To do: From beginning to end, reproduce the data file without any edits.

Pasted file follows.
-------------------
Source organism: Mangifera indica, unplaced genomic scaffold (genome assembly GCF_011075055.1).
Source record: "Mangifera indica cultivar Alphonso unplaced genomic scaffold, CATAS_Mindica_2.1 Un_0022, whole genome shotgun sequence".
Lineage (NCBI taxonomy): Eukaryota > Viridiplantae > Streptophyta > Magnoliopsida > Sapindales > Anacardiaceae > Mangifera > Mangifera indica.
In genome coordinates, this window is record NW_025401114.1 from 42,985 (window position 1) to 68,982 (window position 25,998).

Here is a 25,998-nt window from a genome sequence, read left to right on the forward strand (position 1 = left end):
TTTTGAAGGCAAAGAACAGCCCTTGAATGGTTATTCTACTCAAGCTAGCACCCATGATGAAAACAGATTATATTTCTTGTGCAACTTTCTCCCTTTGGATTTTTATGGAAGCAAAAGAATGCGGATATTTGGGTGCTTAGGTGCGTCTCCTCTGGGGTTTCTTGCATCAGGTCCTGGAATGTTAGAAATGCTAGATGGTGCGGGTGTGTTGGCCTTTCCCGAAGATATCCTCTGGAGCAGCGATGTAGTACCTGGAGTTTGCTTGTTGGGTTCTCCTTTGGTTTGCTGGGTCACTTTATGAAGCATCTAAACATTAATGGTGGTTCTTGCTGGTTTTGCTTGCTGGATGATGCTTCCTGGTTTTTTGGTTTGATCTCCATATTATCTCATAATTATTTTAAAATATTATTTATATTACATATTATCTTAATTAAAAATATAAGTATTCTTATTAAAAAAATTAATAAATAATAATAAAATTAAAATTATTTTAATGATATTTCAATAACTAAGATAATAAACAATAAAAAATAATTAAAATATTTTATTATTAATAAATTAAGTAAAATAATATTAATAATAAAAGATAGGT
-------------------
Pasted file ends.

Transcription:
Source organism: Mangifera indica, unplaced genomic scaffold (genome assembly GCF_011075055.1).
Source record: "Mangifera indica cultivar Alphonso unplaced genomic scaffold, CATAS_Mindica_2.1 Un_0022, whole genome shotgun sequence".
Lineage (NCBI taxonomy): Eukaryota > Viridiplantae > Streptophyta > Magnoliopsida > Sapindales > Anacardiaceae > Mangifera > Mangifera indica.
In genome coordinates, this window is record NW_025401114.1 from 42,985 (window position 1) to 68,982 (window position 25,998).

Here is a 25,998-nt window from a genome sequence, read left to right on the forward strand (position 1 = left end):
TTTTGAAGGCAAAGAACAGCCCTTGAATGGTTATTCTACTCAAGCTAGCACCCATGATGAAAACAGATTATATTTCTTGTGCAACTTTCTCCCTTTGGATTTTTATGGAAGCAAAAGAATGCGGATATTTGGGTGCTTAGGTGCGTCTCCTCTGGGGTTTCTTGCATCAGGTCCTGGAATGTTAGAAATGCTAGATGGTGCGGGTGTGTTGGCCTTTCCCGAAGATATCCTCTGGAGCAGCGATGTAGTACCTGGAGTTTGCTTGTTGGGTTCTCCTTTGGTTTGCTGGGTCACTTTATGAAGCATCTAAACATTAATGGTGGTTCTTGCTGGTTTTGCTTGCTGGATGATGCTTCCTGGTTTTTTGGTTTGATCTCCATATTATCTCATAATTATTTTAAAATATTATTTATATTACATATTATCTTAATTAAAAATATAAGTATTCTTATTAAAAAAATTAATAAATAATAATAAAATTAAAATTATTTTAATGATATTTCAATAACTAAGATAATAAACAATAAAAAATAATTAAAATATTTTATTATTAATAAATTAAGTAAAATAATATTAATAATAAAAGATAGGT